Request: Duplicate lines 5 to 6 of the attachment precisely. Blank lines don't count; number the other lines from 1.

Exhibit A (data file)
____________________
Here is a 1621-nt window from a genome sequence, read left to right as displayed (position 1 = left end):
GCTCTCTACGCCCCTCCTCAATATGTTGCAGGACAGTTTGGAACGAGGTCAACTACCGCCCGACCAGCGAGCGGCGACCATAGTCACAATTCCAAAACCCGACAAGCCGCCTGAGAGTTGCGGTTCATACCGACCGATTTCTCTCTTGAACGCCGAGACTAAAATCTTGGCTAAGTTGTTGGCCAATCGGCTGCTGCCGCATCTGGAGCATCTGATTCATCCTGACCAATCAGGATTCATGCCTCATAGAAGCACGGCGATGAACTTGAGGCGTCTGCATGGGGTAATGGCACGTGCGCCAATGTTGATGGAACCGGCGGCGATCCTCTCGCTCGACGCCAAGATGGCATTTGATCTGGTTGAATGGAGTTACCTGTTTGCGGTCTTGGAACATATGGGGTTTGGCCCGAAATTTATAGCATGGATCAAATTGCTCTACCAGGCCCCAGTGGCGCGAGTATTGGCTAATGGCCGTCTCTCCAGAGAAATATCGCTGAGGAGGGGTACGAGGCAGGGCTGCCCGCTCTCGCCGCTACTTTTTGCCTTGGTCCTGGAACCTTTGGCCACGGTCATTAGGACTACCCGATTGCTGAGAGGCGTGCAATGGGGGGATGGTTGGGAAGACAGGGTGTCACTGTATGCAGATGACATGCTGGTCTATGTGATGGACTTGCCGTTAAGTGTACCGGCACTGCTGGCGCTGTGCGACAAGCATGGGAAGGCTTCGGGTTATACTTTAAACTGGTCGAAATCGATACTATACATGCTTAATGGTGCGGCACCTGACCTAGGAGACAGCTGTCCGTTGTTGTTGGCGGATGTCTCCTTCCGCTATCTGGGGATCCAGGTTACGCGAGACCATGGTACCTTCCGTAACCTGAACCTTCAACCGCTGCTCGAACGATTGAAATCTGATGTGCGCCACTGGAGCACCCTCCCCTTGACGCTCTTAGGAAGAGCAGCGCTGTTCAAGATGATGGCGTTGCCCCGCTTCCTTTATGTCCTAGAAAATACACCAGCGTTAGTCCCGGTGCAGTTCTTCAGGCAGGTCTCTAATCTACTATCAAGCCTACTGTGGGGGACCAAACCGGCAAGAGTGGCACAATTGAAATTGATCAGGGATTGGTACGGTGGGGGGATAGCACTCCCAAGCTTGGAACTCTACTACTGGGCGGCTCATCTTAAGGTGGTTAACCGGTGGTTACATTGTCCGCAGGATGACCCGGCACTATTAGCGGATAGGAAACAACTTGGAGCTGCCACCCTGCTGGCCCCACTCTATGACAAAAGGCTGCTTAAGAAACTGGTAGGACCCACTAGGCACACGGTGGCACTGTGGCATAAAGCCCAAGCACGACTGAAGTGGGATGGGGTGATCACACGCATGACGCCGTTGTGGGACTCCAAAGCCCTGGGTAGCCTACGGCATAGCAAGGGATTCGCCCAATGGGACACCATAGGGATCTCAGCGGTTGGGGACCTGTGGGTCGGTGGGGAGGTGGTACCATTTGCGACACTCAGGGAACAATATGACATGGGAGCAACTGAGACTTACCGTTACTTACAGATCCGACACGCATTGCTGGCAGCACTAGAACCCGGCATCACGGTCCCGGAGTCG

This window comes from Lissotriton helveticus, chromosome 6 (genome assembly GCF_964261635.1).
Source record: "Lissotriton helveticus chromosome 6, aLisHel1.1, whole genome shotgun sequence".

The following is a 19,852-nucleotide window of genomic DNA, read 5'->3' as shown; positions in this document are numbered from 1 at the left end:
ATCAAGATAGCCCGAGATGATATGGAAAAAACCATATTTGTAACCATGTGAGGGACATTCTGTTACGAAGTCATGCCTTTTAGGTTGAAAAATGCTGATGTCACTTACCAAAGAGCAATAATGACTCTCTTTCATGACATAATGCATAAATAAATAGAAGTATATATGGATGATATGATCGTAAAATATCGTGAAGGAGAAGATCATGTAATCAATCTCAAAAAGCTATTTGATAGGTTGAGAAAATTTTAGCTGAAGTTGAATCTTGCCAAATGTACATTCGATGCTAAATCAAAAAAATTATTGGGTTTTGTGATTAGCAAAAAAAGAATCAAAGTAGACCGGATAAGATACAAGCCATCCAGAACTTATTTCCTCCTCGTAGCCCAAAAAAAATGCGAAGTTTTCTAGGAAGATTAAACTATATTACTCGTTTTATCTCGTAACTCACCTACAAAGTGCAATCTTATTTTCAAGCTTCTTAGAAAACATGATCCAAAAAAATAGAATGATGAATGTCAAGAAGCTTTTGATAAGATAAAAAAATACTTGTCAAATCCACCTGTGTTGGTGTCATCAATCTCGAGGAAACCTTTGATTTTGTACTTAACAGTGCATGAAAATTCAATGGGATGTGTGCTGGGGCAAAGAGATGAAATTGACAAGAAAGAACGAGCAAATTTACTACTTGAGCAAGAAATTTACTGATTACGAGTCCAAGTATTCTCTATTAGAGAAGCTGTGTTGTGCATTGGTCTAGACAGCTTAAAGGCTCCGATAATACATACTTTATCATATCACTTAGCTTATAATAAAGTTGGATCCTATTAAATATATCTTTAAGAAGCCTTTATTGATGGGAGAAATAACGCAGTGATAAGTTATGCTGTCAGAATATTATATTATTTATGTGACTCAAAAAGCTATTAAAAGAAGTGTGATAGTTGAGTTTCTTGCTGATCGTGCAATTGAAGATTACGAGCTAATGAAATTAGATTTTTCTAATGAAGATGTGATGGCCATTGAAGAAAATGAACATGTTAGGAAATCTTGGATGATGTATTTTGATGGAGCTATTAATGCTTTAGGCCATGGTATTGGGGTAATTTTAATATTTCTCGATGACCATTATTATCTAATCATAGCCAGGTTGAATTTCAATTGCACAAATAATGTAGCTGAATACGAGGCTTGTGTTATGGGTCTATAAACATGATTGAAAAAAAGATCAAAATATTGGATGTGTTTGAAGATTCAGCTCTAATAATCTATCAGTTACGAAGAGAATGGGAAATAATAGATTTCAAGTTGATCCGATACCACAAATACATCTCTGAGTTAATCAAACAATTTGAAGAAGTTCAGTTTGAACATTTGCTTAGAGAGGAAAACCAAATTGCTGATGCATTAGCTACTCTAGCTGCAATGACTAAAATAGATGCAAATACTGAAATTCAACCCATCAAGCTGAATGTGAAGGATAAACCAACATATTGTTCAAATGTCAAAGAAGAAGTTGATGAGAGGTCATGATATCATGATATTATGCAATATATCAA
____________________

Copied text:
The following is a 19,852-nucleotide window of genomic DNA, read 5'->3' as shown; positions in this document are numbered from 1 at the left end:
ATCAAGATAGCCCGAGATGATATGGAAAAAACCATATTTGTAACCATGTGAGGGACATTCTGTTACGAAGTCATGCCTTTTAGGTTGAAAAATGCTGATGTCACTTACCAAAGAGCAATAATGACTCTCTTTCATGACATAATGCATAAATAAATAGAAGTATATATGGATGATATGATCGTAAAATATCGTGAAGGAGAAGATCATGTAATCAATCTCAAAAAGCTATTTGATAGGTTGAGAAAATTTTAGCTGAAGTTGAATCTTGCCAAATGTACATTCGATGCTAAATCAAAAAAATTATTGGGTTTTGTGATTAGCAAAAAAAGAATCAAAGTAGACCGGATAAGATACAAGCCATCCAGAACTTATTTCCTCCTCGTAGCCCAAAAAAAATGCGAAGTTTTCTAGGAAGATTAAACTATATTACTCGTTTTATCTCGTAACTCACCTACAAAGTGCAATCTTATTTTCAAGCTTCTTAGAAAACATGATCCAAAAAAATAGAATGATGAATGTCAAGAAGCTTTTGATAAGATAAAAAAATACTTGTCAAATCCACCTGTGTTGGTGTCATCAATCTCGAGGAAACCTTTGATTTTGTACTTAACAGTGCATGAAAATTCAATGGGATGTGTGCTGGGGCAAAGAGATGAAATTGACAAGAAAGAACGAGCAAATTTACTACTTGAGCAAGAAATTTACTGATTACGAGTCCAAGTATTCTCTATTAGAGAAGCTGTGTTGTGCATTGGTCTAGACAGCTTAAAGGCTCCGATAATACATACTTTATCATATCACTTAGCTTATAATAAAGTTGGATCCTATTAAATATATCTTTAAGAAGCCTTTATTGATGGGAGAAATAACGCAGTGATAAGTTATGCTGTCAGAATATTATATTATTTATGTGACTCAAAAAGCTATTAAAAGAAGTGTGATAGTTGAGTTTCTTGCTGATCGTGCAATTGAAGATTACGAGCTAATGAAATTAGATTTTTCTAATGAAGATGTGATGGCCATTGAAGAAAATGAACATGTTAGGAAATCTTGGATGATGTATTTTGATGGAGCTATTAATGCTTTAGGCCATGGTATTGGGGTAATTTTAATATTTCTCGATGACCATTATTATCTAATCATAGCCAGGTTGAATTTCAATTGCACAAATAATGTAGCTGAATACGAGGCTTGTGTTATGGGTCTATAAACATGATTGAAAAAAAGATCAAAATATTGGATGTGTTTGAAGATTCAGCTCTAATAATCTATCAGTTACGAAGAGAATGGGAAATAATAGATTTCAAGTTGATCCGATACCACAAATACATCTCTGAGTTAATCAAACAATTTGAAGAAGTTCAGTTTGAACATTTGCTTAGAGAGGAAAACCAAATTGCTGATGCATTAGCTACTCTAGCTGCAATGACTAAAATAGATGCAAATACTGAAATTCAACCCATCAAGCTGAATGTGAAGGATAAACCAACATATTGTTCAAATGTCAAAGAAGAAGTTGATGAGAGGTCATGATATCATGATATTATGCAATATATCAA